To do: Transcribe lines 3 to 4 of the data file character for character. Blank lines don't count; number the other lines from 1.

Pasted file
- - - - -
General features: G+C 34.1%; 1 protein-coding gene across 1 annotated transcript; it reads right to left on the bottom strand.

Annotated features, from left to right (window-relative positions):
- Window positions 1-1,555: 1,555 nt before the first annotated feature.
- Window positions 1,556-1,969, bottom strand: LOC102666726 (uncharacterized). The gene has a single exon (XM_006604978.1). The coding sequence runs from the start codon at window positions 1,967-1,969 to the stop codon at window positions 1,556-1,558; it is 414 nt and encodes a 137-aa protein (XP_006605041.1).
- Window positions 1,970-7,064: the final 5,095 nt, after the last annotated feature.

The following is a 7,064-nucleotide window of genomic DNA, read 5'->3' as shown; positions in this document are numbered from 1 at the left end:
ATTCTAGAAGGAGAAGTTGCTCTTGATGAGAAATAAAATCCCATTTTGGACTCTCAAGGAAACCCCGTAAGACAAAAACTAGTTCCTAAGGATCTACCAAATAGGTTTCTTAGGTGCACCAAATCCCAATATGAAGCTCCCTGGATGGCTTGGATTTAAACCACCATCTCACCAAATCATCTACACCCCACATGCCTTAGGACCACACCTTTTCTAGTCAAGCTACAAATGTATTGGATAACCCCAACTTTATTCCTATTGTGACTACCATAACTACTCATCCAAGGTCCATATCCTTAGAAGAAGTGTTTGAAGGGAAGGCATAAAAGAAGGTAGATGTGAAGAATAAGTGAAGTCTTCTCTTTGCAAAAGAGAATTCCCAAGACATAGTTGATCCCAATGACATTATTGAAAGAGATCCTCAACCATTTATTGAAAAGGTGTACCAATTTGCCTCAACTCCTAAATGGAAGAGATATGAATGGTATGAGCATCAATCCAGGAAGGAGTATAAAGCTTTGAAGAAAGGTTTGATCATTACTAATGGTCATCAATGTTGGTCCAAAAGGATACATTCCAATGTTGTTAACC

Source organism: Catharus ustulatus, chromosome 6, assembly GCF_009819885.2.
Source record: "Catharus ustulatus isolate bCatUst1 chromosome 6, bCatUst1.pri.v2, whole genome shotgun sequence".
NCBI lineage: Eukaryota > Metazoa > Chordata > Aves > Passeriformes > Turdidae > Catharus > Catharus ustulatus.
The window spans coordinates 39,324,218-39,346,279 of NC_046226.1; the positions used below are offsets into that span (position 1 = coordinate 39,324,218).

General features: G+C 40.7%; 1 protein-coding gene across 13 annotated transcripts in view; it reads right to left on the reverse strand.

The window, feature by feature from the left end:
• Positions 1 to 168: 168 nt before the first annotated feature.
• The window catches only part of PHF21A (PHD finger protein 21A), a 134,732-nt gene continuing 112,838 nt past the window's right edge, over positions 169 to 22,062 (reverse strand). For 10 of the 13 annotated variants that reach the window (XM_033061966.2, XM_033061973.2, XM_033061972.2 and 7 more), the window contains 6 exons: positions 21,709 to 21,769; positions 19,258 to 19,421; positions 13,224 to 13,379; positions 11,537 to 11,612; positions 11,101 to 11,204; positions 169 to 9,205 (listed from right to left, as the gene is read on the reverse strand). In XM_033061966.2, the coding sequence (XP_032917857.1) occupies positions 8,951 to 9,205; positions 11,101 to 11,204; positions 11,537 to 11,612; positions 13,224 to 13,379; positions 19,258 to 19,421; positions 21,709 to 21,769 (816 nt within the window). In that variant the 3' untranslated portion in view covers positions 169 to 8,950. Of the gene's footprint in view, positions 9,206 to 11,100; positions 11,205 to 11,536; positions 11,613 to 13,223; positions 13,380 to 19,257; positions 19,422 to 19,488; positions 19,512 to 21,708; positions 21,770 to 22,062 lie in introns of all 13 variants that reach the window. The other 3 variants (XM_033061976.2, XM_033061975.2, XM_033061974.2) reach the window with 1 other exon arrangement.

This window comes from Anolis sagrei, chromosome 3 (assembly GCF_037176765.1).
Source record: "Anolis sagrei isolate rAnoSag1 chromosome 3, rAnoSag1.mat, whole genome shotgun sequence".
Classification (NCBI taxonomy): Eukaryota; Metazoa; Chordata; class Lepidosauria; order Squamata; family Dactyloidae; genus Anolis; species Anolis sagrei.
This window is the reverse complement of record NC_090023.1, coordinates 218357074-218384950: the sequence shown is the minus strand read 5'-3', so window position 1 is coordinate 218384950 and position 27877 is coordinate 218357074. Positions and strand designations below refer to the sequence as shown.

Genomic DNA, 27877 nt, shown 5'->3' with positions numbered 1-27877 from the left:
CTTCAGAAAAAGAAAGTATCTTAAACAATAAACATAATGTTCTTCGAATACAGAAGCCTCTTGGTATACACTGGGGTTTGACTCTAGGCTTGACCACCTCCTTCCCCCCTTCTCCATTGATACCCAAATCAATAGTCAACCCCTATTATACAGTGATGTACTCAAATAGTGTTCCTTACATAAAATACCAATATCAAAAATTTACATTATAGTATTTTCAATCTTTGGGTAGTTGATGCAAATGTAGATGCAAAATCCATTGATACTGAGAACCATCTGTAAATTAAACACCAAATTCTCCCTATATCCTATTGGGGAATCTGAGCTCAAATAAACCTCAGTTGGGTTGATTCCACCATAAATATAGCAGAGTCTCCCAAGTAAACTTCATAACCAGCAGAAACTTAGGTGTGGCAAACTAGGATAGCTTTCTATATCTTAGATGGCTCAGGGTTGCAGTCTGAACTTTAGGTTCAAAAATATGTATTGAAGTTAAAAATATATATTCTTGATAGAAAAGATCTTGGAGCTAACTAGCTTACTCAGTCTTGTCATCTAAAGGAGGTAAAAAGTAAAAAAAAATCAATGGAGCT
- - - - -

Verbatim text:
- Window positions 1-1,555: 1,555 nt before the first annotated feature.
- Window positions 1,556-1,969, bottom strand: LOC102666726 (uncharacterized). The gene has a single exon (XM_006604978.1). The coding sequence runs from the start codon at window positions 1,967-1,969 to the stop codon at window positions 1,556-1,558; it is 414 nt and encodes a 137-aa protein (XP_006605041.1).